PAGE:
8th Jun 2010
Zadie Smith at Free Word Centre
Tuesday evening. The rain was apocalyptic, I had a cracking headache and was lost on the way to the Free Word Centre. If it was any other event I would have hot-footed it back home where dinner and dry clothes awaited. But Zadie Smith, winner of the Orange Prize for Fiction 2006 and my favourite living author, was doing a reading from her latest book Changing My Mind. No question about it, I had to be there.
I’ll try to keep fangirlish ramblings to a minimum but it must be said: I heart Smith’s writing with a stalkerish passion. There’s not an article, story or essay by her that I haven’t read (or at least attempted to read). So this was a Big Deal.
Whilst waiting for the reading to begin, I worked on trying not to pass out with giddiness with a spot of people-watching. A multiracial audience is to be expected of a writer who regularly features non-white characters in her books, but the age difference was conspicuous too. I can’t remember the last time I was in a room that held so many generations.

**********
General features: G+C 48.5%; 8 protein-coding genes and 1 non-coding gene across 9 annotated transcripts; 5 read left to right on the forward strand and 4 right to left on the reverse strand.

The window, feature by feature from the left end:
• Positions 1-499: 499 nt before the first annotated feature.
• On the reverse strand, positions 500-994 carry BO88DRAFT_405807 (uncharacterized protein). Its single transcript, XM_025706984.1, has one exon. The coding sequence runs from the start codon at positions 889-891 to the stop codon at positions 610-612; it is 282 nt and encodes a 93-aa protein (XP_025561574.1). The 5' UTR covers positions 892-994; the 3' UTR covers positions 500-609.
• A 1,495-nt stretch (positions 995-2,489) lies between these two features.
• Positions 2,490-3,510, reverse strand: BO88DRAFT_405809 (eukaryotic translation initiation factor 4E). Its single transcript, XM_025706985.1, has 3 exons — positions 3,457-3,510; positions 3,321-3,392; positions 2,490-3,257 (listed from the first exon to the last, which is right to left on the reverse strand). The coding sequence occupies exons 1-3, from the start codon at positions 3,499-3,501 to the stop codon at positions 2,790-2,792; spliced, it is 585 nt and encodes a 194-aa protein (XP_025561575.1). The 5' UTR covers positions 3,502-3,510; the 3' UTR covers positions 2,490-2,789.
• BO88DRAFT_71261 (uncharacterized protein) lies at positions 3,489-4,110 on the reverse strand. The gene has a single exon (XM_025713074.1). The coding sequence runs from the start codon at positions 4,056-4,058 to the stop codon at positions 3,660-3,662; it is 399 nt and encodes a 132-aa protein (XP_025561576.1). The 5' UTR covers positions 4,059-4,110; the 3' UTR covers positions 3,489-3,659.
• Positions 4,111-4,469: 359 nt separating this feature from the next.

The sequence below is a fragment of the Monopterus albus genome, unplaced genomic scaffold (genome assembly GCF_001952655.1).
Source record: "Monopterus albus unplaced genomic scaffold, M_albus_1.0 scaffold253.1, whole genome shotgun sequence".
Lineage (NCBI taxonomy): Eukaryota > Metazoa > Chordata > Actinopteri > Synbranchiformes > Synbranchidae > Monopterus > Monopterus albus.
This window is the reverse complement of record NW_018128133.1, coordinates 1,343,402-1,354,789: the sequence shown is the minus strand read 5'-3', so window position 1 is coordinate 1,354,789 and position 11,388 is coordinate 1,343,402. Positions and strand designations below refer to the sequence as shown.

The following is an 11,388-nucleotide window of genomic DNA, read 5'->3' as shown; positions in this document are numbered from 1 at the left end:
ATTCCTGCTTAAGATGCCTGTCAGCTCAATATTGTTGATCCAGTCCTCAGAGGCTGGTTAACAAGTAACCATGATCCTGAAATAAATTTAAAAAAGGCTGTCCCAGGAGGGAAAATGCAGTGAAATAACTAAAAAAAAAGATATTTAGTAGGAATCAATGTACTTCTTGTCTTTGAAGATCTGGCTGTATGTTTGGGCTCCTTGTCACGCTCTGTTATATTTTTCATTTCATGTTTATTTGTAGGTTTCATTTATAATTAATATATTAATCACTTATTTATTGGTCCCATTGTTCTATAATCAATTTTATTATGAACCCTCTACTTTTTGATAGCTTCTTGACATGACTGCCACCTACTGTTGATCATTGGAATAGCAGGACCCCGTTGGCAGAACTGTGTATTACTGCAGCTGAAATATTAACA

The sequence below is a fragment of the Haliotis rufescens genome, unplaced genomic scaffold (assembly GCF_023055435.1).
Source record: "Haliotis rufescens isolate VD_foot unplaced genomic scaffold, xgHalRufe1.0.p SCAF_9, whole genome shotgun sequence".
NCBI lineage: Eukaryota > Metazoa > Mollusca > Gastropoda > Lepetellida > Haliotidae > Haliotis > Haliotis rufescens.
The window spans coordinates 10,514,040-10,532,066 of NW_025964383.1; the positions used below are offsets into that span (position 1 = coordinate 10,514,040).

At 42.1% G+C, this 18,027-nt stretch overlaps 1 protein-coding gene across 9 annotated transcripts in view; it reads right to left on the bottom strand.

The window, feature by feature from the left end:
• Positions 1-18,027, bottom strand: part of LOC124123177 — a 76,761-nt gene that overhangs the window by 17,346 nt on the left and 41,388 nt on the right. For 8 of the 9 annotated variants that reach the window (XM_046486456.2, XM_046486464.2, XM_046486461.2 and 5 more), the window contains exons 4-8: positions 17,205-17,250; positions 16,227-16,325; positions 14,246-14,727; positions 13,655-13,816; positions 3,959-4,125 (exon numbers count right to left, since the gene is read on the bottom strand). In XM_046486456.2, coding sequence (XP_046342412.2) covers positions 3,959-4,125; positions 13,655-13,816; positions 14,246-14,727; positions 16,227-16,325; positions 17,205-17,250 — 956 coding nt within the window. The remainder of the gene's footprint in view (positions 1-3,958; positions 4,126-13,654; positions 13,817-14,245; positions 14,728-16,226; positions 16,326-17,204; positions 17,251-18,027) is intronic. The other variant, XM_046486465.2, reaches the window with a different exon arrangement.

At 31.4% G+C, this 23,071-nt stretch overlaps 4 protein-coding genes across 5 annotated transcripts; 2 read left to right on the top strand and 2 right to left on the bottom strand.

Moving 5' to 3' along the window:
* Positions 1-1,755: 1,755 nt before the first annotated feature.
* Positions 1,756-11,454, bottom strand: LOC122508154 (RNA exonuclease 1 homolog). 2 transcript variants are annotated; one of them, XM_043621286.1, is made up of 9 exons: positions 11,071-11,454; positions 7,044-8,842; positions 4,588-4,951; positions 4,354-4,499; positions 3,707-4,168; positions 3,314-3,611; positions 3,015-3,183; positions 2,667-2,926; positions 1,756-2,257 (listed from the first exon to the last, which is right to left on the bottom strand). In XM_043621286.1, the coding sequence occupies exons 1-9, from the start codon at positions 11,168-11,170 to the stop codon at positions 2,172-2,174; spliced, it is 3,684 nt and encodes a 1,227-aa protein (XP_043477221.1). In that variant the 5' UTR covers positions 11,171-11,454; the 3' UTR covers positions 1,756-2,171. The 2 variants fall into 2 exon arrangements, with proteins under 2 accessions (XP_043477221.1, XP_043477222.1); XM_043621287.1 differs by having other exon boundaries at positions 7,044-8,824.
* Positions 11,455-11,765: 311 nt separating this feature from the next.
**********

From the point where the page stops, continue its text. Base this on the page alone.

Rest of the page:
After apologising for the reading being so “long and unfunny” Smith began reading from extracts of her book. As much as I love the book (which we recently reviewed), it was interesting to note the audience’s reactions throughout. We went from academic chin-stroking during the Nabakov and Barthes essay to nervous giggles as Smith described typical English politeness found in Brief Encounter, something we all recognised.
The reading ended to rapturous applause and we moved on to the Q&A section of proceedings. Though it was lovely to attend such an intimate session, the answers weren’t as illuminating as a proper interview. Blame us, the star-struck audience who asked dull and predictable questions about her feelings on book covers (“I don’t really give them much thought”) and favourite contemporary authors.
Thankfully a few of us managed to ask some interesting questions – a particularly good one being Smith’s thoughts on how long it’ll be before fiction with non-white characters is considered mainstream and not merely ‘multicultural’. Smith said that the glaring omission of black people in English literature was part of her reason for writing On Beauty – “a book that I wanted to read growing up”.
I won’t bore you with details of getting my book signed and the lovely chat I had with Smith after the Q&A – truth be told I’ve only just recovered from the excitement – but I’ll certainly be making more of an effort to attend book readings in the future. Think of them as the literary equivalent of ‘Behind the Scenes’ clips you find on DVDs. They’re not at all essential to the enjoyment of the book, but if you’re slightly obsessed with an author or novel then they shouldn’t be missed.
Post by Alex Sheppard